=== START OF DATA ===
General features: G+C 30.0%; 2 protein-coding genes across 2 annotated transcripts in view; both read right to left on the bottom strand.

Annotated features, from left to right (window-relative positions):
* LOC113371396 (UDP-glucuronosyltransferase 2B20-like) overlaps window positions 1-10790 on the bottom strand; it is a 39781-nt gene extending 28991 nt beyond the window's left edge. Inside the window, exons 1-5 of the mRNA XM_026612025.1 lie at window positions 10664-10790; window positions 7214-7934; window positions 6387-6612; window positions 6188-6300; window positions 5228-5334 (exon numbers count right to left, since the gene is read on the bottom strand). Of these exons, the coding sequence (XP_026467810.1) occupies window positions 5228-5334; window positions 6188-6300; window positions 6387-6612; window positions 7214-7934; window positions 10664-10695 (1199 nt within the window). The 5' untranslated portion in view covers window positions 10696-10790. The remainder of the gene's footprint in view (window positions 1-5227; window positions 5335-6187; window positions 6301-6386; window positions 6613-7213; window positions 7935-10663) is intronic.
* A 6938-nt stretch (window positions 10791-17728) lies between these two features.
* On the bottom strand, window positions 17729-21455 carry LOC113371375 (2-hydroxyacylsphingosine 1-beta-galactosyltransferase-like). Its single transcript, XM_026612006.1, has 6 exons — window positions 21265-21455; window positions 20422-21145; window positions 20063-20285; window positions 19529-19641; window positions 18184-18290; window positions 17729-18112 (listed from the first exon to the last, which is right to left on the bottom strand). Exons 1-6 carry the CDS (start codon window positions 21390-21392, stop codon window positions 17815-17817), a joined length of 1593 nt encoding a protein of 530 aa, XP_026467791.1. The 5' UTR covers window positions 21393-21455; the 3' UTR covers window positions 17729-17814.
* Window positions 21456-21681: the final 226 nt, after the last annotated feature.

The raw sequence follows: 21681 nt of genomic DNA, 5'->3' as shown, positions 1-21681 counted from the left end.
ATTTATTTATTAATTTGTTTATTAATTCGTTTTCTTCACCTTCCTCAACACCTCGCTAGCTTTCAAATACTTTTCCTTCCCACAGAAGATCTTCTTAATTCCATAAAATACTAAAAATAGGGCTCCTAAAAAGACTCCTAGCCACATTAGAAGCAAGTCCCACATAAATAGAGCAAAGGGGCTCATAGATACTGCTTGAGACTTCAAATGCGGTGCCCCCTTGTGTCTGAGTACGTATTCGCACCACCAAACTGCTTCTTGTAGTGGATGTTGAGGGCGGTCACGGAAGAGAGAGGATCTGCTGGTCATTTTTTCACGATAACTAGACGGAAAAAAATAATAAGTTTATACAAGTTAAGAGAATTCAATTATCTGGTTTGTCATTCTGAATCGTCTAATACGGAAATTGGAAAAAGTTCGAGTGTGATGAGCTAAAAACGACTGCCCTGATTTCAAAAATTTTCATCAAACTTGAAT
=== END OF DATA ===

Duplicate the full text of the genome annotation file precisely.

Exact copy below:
General features: G+C 30.0%; 2 protein-coding genes across 2 annotated transcripts in view; both read right to left on the bottom strand.

Annotated features, from left to right (window-relative positions):
* LOC113371396 (UDP-glucuronosyltransferase 2B20-like) overlaps window positions 1-10790 on the bottom strand; it is a 39781-nt gene extending 28991 nt beyond the window's left edge. Inside the window, exons 1-5 of the mRNA XM_026612025.1 lie at window positions 10664-10790; window positions 7214-7934; window positions 6387-6612; window positions 6188-6300; window positions 5228-5334 (exon numbers count right to left, since the gene is read on the bottom strand). Of these exons, the coding sequence (XP_026467810.1) occupies window positions 5228-5334; window positions 6188-6300; window positions 6387-6612; window positions 7214-7934; window positions 10664-10695 (1199 nt within the window). The 5' untranslated portion in view covers window positions 10696-10790. The remainder of the gene's footprint in view (window positions 1-5227; window positions 5335-6187; window positions 6301-6386; window positions 6613-7213; window positions 7935-10663) is intronic.
* A 6938-nt stretch (window positions 10791-17728) lies between these two features.
* On the bottom strand, window positions 17729-21455 carry LOC113371375 (2-hydroxyacylsphingosine 1-beta-galactosyltransferase-like). Its single transcript, XM_026612006.1, has 6 exons — window positions 21265-21455; window positions 20422-21145; window positions 20063-20285; window positions 19529-19641; window positions 18184-18290; window positions 17729-18112 (listed from the first exon to the last, which is right to left on the bottom strand). Exons 1-6 carry the CDS (start codon window positions 21390-21392, stop codon window positions 17815-17817), a joined length of 1593 nt encoding a protein of 530 aa, XP_026467791.1. The 5' UTR covers window positions 21393-21455; the 3' UTR covers window positions 17729-17814.
* Window positions 21456-21681: the final 226 nt, after the last annotated feature.

The raw sequence follows: 21681 nt of genomic DNA, 5'->3' as shown, positions 1-21681 counted from the left end.
ATTTATTTATTAATTTGTTTATTAATTCGTTTTCTTCACCTTCCTCAACACCTCGCTAGCTTTCAAATACTTTTCCTTCCCACAGAAGATCTTCTTAATTCCATAAAATACTAAAAATAGGGCTCCTAAAAAGACTCCTAGCCACATTAGAAGCAAGTCCCACATAAATAGAGCAAAGGGGCTCATAGATACTGCTTGAGACTTCAAATGCGGTGCCCCCTTGTGTCTGAGTACGTATTCGCACCACCAAACTGCTTCTTGTAGTGGATGTTGAGGGCGGTCACGGAAGAGAGAGGATCTGCTGGTCATTTTTTCACGATAACTAGACGGAAAAAAATAATAAGTTTATACAAGTTAAGAGAATTCAATTATCTGGTTTGTCATTCTGAATCGTCTAATACGGAAATTGGAAAAAGTTCGAGTGTGATGAGCTAAAAACGACTGCCCTGATTTCAAAAATTTTCATCAAACTTGAAT